About Biofilms

Microbial biofilms are structured communities of bacterial cells enclosed in a self-produced matrix that provides a protective shield for bacteria to thrive and resist damage from many extreme environmental threats, such as antimicrobials and host defense mechanisms. Biofilm encased microbes are almost universally resistant to disinfectants and antibiotics, which can lead to prolonged and chronic infection, amputation, long-term disability, and death. Conventional antimicrobial drugs were not developed to target bacteria growing as biofilms and therefore are often poorly effective against biofilm containing infections. Biofilms also facilitate the spread of antibiotic resistance. 

The presence of biofilms is implicated in chronic wounds, diabetic foot ulcers, urinary tract infections (UTIs), upper and lower respiratory tract diseases, native valve endocarditis, chronic otitis media, eye infections, and periodontitis.1 Biofilms can also develop on medical devices such as orthopedic prostheses, artificial cardiac valves, coronary stents, intravascular and urinary catheters, neurosurgical, cochlear, and breast implants, dentures, and ventricular-assist and ocular devices.1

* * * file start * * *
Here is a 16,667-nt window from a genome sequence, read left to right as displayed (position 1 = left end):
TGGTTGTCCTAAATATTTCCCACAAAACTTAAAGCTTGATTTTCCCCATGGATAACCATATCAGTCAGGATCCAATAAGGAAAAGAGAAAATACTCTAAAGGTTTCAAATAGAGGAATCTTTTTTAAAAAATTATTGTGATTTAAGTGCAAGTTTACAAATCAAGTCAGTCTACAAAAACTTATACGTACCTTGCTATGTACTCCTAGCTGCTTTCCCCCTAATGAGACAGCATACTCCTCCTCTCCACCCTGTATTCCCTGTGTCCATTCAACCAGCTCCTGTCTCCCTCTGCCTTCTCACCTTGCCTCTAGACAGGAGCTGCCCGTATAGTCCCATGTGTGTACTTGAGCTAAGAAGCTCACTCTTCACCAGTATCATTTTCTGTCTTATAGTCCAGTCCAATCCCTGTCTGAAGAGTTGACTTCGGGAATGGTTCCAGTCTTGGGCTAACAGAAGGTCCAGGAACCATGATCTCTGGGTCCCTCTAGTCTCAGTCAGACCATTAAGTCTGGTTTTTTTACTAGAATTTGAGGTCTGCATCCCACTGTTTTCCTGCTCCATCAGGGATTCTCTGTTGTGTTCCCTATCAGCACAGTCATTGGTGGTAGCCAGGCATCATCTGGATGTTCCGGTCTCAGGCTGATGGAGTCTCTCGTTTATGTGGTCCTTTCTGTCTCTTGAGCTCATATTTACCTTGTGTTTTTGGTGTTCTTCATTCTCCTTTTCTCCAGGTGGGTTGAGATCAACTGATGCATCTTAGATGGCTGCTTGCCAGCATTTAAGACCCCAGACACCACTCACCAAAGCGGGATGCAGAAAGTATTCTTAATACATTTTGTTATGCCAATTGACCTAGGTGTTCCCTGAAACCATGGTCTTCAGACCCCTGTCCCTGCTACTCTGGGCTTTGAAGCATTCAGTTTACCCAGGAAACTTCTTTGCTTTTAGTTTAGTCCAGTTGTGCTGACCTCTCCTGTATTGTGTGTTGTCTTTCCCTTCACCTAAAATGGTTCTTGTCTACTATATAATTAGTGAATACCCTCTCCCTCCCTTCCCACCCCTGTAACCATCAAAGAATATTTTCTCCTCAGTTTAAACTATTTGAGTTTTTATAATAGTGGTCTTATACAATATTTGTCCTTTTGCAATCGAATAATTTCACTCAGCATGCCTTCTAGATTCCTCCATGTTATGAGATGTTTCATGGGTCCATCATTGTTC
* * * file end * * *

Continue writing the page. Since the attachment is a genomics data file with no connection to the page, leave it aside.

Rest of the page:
Microbion is developing novel therapeutics to effectively manage these difficult to treat, biofilm-associated diseases. 

Major mechanisms of biofilm antibiotic resistance

  • Slow, incomplete, or ineffective antibiotic penetration into the biofilm matrix itself.
  • Nutrient-limitation-mediated stress response, resulting in a much slower rate of growth and higher resistance to antibiotics.
  • Alteration of microenvironments within the biofilm, such as pH gradients, that neutralize the action of antibiotics.2
  • A subpopulation of “persister” microbes in biofilms that adopt a highly protected state with substantially reduced level of metabolic activity. If other bacteria in the biofilm become compromised, the persister cells tend to survive, and are then triggered to repopulate the biofilm.2
  • Biofilms are breeding grounds for exchange of genetic elements, much of which can be found existing freely outside of cells, in a form known as eDNA.3

According to the National Institutes of Health (NIH), at least 80% of human infections involve bacterial pathogens growing as microbial biofilms.

  1. Magana M et al. Options and limitations in clinical investigation of bacterial biofilms. Clin Microbiol Rev. 31:e00084-16.
  2. Stewart PS and Costerton JW. Antibiotic resistance of bacteria in biofilms. Lancet. 2001;358:135-138.
  3. Ravaioli S et al. Biofilm extracellular-DNA in 55 Staphylococcus epidermidis clinical isolates from implant infections. Int J Artif Organs. 2011;34:840-846.

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